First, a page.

There are many useful textbooks that can help with the first two, though very few of those are about "creative writing" a term I try to avoid anyway. Almost no books I've read address "practice" very satisfactorily, though many students have benefited from reading ex-marine! Don Paterson is a professor of poetry at the University of St Andrews.

Photograph: Tim Knox for the Guardian My classes are undergraduates only. It's as simple as that. No use of "exercises" or discussion of "technique". Chang-Rae Lee is a professor of creative writing at Princeton University. Kathryn Hughes 1 Lots of people can write beautiful prose, it's structure that's tricky. Novelists can afford to just start writing and see where it takes them, writers of non-fiction need to have a plan. Draw up a list of "landing places", points in your narrative where your reader can have a bit of a sit down and admire the view so far.

Your job as narrator is to lead them from one landing place to the next, neither chivvying them along nor allowing them to lag behind. Make sure, though, that you don't come over like a drill sergeant. The trick of good narrative non-fiction is to allow the reader to feel that they have worked it all out for themselves.

Be ruthless about cutting out any word that you wouldn't use naturally in everyday speech. In real life no one calls a book "a tome" or says "she descended the stairs" or refers to "my companion". A book is a book, people walk down the stairs and a companion is actually a friend, or a lover, or a colleague or someone you were standing next to at the bus stop.

Be specific and be real. At some point in the relationship between a creative writing tutor and a student, there will be a conversation that runs exactly like the closing lines of Samuel Beckett's novel, The Unnamable: You must go on. I can't go on. I'll go on. When you hear these words coming out of your mouth, the best thing to do is shut up shop for the day and go and read someone who is writing the kind of stuff that you would like to. You'll start work the next day with a better pair of ears.

And good ears, actually, are what good writing is all about. Toby Litt Illustration by Adam Gale Photograph: Adam Gale Although we give classes on the technical aspects of writing, one of the most important things we give is more basic. It's permission. Permission, for example, for a student on the MA to say, "I'm sorry, I really can't come out on Friday night — I have coursework.

And, for most of us, it's easier to say, "I have coursework" than "I'm writing a novel — it'll take me about five years, and might not get published.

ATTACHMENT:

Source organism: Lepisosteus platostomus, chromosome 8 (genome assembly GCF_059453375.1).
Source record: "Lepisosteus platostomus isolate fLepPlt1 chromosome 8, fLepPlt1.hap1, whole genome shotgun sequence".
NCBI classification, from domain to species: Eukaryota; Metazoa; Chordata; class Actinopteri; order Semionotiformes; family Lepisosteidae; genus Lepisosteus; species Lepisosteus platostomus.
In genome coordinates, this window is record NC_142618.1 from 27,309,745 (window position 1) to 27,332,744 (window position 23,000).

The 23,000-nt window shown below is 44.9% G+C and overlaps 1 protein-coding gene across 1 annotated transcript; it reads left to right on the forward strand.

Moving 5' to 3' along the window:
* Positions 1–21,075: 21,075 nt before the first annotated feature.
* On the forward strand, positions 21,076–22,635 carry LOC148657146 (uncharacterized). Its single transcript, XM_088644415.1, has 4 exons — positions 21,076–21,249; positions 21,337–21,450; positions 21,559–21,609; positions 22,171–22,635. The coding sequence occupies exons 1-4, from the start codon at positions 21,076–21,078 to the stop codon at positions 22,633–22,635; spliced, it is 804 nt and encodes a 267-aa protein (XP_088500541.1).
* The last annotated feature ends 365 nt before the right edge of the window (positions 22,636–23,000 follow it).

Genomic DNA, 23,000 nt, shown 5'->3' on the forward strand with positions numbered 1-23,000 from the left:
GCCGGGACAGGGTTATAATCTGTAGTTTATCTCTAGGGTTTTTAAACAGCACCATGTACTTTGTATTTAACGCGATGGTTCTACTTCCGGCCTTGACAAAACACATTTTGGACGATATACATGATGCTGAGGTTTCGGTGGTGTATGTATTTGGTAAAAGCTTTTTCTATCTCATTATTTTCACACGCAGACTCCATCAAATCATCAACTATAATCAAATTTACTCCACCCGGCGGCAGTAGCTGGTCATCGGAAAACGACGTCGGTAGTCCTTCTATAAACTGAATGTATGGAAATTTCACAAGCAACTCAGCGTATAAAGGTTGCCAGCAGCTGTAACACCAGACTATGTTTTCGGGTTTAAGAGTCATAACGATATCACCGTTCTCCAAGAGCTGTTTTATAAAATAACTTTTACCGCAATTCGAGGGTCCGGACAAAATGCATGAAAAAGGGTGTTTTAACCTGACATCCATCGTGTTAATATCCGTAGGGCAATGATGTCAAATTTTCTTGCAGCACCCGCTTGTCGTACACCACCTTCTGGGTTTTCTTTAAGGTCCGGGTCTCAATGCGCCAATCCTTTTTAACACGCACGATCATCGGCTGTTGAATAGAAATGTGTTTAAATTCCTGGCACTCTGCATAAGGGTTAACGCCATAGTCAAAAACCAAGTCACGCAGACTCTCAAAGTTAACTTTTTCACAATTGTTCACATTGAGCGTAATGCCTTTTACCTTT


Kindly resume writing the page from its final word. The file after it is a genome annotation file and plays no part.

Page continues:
Creative writing books

Even quite late on in the course, when I'm advising students about what to write for their final dissertation, they will ask me, "Can I try this? Last week we spent half an hour or more looking in minute detail at two versions of a paragraph from Jean Rhys's Wide Sargasso Sea.

She seems to achieve the compression and electric intensity of her final version through minimising the connective engineering of the syntax in her sentences, taking out explanations, excising the mediating voice from around the things seen. The students went home to work on a paragraph of their own, cutting and intensifying in that way, taking out what's flabby and banal.

In the short-story class, we spent lots of time thinking about endings. Why do the endings of short stories carry so much more weight, in proportion to the whole, than the endings of novels? We wrangle over the endings of particular stories we've been reading together — Dubliners , Eudora Welty, Agnes Owens and others. What satisfies, what doesn't? How can the writer tell when it's enough?

Why has taste turned against endings that clinch too tightly, or have too much twist in the tail? The students are working on their own stories: Rehearsing these things collectively loosens the tight fit of fear and inhibition, imagination relaxes.

The writing course offers an audience. Everyone lifts their game in response to the exacting readers they'll face next Tuesday.

African Books Collective: A Creative Writing Handbook for African Writers and Students

Student writers are under pressure to learn to hear themselves, to hear how they sound, to make essential judgments about tone and pace and transition. Of course, all writers have always had to learn this; a good writing course just crystallises the opportunity.

In the past apprentice writers practised with a coterie of friends, or with their family, or with a mentor. Writing courses aren't free; but I'm sure they do help to widen the circle of opportunity, beyond the metropolitan and university cliques. It helps to be clean and presentable when teaching. Students react to sharp odours. It can't be like the University of Iowa during John Cheever's time when you could just wander in drunk and fall asleep for two hours.